New Hope for Coronavirus Patients with Acute Respiratory Distress Syndrome

April 13, 2020

Technion Professor Josué Sznitman and his team have developed an innovative technology that could dramatically improve the efficacy of existing drugs for treating Acute Respiratory Distress Syndrome (ARDS). The technology could help save the lives of severe COVID-19 patients suffering from ARDS. Due to the global crisis, the development is being fast-tracked.

Prof. Sznitman’s team in the Technion Faculty of Biomedical Engineering is exploring the effectiveness of an innovative pulmonary treatment for ARDS, which is recognized as the leading cause of mortality in COVID-19 patients.

The team is in a race to launch clinical trials within a few months, and to evaluate the new technology for treating severe Coronavirus patients suffering from ARDS. To date, there is no existing therapy to treat ARDS patients. These patients undergo assisted ventilation and oxygenation, oftentimes under intubation, in intensive care units.

One of the hallmarks of ARDS is damage to pulmonary surfactant (the liquid that coats the surface of alveoli in the lungs). Surfactant has many roles, but perhaps most importantly it reduces the forces required for breathing. While research is ongoing to understand the SARS-COV-2 virus, it was recently shown that the virus kills the epithelial cells that secrete surfactant inside alveoli, after binding to a receptor (called ACE2) on the cell’s surface. Prof. Sznitman’s team hypothesizes that surfactant depletion may be particularly severe in COVID-19-related ARDS.

Surfactant Replacement Therapy (SRT) exists and is an established and life-saving clinical procedure in treating a similar type of ARDS that affects preterm newborn children, whose immature lungs lack pulmonary surfactant. In neonates, SRT is based on endotracheal administration of liquid surfactant (i.e. injecting external surfactant into the neonate’s lungs). As a result of differences in lung size, this delivery method has been highly ineffective in adults. Liquid instillations are strongly affected by gravity and thus quickly drain into pools, drowning some lung regions and leaving others entirely untreated.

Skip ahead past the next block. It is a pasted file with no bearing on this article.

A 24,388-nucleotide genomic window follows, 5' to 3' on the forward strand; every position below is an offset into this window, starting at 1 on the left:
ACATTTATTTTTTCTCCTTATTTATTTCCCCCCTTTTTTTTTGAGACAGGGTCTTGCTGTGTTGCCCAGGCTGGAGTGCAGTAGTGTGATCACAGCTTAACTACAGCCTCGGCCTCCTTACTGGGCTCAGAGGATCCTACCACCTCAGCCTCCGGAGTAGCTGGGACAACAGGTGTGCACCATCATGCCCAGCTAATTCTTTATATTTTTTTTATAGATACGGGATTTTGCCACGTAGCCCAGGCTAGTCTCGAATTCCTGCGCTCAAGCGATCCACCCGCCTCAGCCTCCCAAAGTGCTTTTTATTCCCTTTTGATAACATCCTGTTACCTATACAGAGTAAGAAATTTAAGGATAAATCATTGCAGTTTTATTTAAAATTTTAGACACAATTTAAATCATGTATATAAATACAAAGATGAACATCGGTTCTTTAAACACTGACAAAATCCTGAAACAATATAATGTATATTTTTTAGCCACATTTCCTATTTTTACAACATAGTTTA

The patent-pending technology, invented by Dr. Yan Ostrovski and Prof. Sznitman, and known as Liquid Foam Therapy (LIFT), is intended to dramatically improve the distribution of surfactant across the lungs. More generally, LIFT is a radical new method for pulmonary drug delivery with the potential of delivering therapeutics homogeneously into the lungs and, importantly in large doses. This is accomplished by loading the drug within the foam, or alternatively foaming the drug directly when possible. In both cases, and unlike liquids, the foam defies gravity and prevents the formation of pools.

In their findings (which will soon be submitted for scientific publication and subject to rigorous peer-review), the team thoroughly examined in a preclinical in vivo study, the safety and efficacy of employing LIFT with foamed surfactant in a severe ARDS model induced in rats. The rats recovered a healthy state within 15-30 minutes, with no adverse events. As rat lungs are too small to demonstrate improved distribution that is critically sought in adult lungs, the team used ex vivo experiments in adult-sized porcine lungs to show how LIFT spreads homogenously compared with liquid administration.

Following these encouraging results, the team is now in a race to construct a fully functional delivery device and move to a preclinical in vivo study in severe ARDS models in pigs. If successful, the researchers will pursue the first clinical trials of the therapy, in an effort to critically accelerate the development of a treatment for the most severe COVID-19 patients with ARDS. The LIFT technology will be licensed to the newly founded start-up company, Neshima Medical, led by Dr. Ostrovski and supported by the Technion’s Business Development Unit T3.

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